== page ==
Category: beauty

Sometimes I just like to share beautiful things with our fans.

Damon Krukowski and Naomi Yang performing Cruel Queen – live, so with all the ‘noise’ and it’s meaning in place.

Digital Human, Series 17, Ep 2: The Analogue Human

Capturing the beauty and emotion of London’s young men:

Rosie Matheson’s Boys series is, in this humble digihuman research monkey’s opinion, bloody gorgeous. The light is beautiful, and somehow in each shot she captures something with simmering intensity and yet an overriding intimacy and sensitivity throughout the whole series. She has an incredible talent for getting touching the heart of her subject in each shot. Beautiful example of why film is still such a beautiful, vital medium.

Digital Human, Series 17, Ep 2: The Analogue Human

Instagram Influencers Are All Starting To Look The Same. Here’s Why.:

“Why be you when you can be me?”

That question was part of a ’90s social marketing campaign created by Concerned Children’s Advertisers and Health Canada. In the clip, two young girls are walking through a “boutique” that offers products and procedures to help consumers change their appearances and personalities.

“Don’t settle for just being yourself,” a woman’s voice says as one of the girls is examined by a makeup artist who covers her lips with bright red pigment. “Why be you when you can be me?” she says.

The ad campaign seems more relevant now than ever, with that question representing exactly the type of attitude social media is perpetuating: Why be you when you can be like all the popular, beautiful people, like Kylie Jenner?

Social media influencers these days are starting to look like beauty clones. You know the look: a full pout, perfectly arched eyebrows, maybe some expertly applied eyeliner, topped off with a healthy dose of highlighter and cheek contouring. With a few makeup brushes, a contour palette and some matte lip color, you can be well on your way to looking like everyone else.

Why, though, is looking like everyone else something we aim for? There are a number of factors that play a part, including a possible desire to fit in and a tendency to mimic celebrities and influencers.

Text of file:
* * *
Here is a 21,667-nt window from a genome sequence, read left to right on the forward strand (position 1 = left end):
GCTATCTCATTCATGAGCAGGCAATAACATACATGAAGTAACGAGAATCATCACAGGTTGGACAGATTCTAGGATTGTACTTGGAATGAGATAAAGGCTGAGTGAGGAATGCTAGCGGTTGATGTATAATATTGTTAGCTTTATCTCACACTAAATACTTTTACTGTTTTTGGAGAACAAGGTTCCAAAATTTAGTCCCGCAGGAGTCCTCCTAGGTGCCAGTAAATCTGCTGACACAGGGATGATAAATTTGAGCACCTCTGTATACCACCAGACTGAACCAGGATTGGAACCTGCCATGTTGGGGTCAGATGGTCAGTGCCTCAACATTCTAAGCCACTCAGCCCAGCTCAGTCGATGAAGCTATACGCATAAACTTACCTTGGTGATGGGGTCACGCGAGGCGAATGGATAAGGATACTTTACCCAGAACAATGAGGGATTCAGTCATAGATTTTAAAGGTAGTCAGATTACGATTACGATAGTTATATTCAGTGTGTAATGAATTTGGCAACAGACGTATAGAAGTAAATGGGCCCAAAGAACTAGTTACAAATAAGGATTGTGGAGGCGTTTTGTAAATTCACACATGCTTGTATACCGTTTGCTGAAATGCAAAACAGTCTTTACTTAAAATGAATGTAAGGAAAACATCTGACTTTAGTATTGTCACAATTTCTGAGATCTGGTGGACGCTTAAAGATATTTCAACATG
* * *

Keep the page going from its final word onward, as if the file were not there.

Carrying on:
Others have written about what has been dubbed “Instagram makeup” and “Instagram face” before, but the trend is still going strong. HuffPost spoke to Rachel Weingarten, a beauty historian, Renee Engeln, a psychology professor and author of Beauty Sick: How the Cultural Obsession With Appearance Hurts Girls and Women, and Dr. Michael Brustein, a clinical psychologist, to get some answers.

So, How Did We Get Here?

In the days before social media, as Weingarten explained to HuffPost, our beauty habits were defined by factors like geography and ethnicity. For example, she said, if you lived in a certain part of Asia, you may have used skin whiteners, or if you lived in France in the 1700s, you probably powdered your wigs.

“It kind of was isolated to a moment and a place and maybe your religion and beliefs,” she said, adding that around the late 1800s and part of the 1900s, magazines were opening people’s eyes to new things.

“But the time that things really started to affect beauty was probably the ’40s and ’50s, when celebrities started to show up in magazines as beauty ideals,” she said. “Then everybody started copying the celebrities.”

Thanks to the internet, Weingarten said, people no longer have to travel to see beauty trends from all over the world, nor do we need to wait for them to make their way to us. Because of that, we learn about trends that are popular in other parts of the world more quickly than we ever would have in the past, and we can participate in them. (Just think about Korean beauty and how quickly it exploded in the U.S. You can even buy specialty products at CVS and Walgreens.)

“The other thing that happened is people are no longer clearly defined by their ethnicity, their race, even their gender,” Weingarten said. “So, there’s this weird conformity where it used to be if you were Asian or Caucasian, that limited your beauty. If you had African-American hair, that made you look a certain way. You don’t have to do that anymore.”

“What we have now is a sort of aggressive version of what the ultimate in multicultural beauty could look like,” she added, explaining the popular makeup looks we see on Instagram ― again, it’s the sharp cat eyes, full matte lips and well-groomed brows ― could technically work on someone with any skin tone or nationality. In that sense, the look is accessible, which is perhaps why so many people online conform to it.

Digital Human: Series 16, Episode 1: Gentrification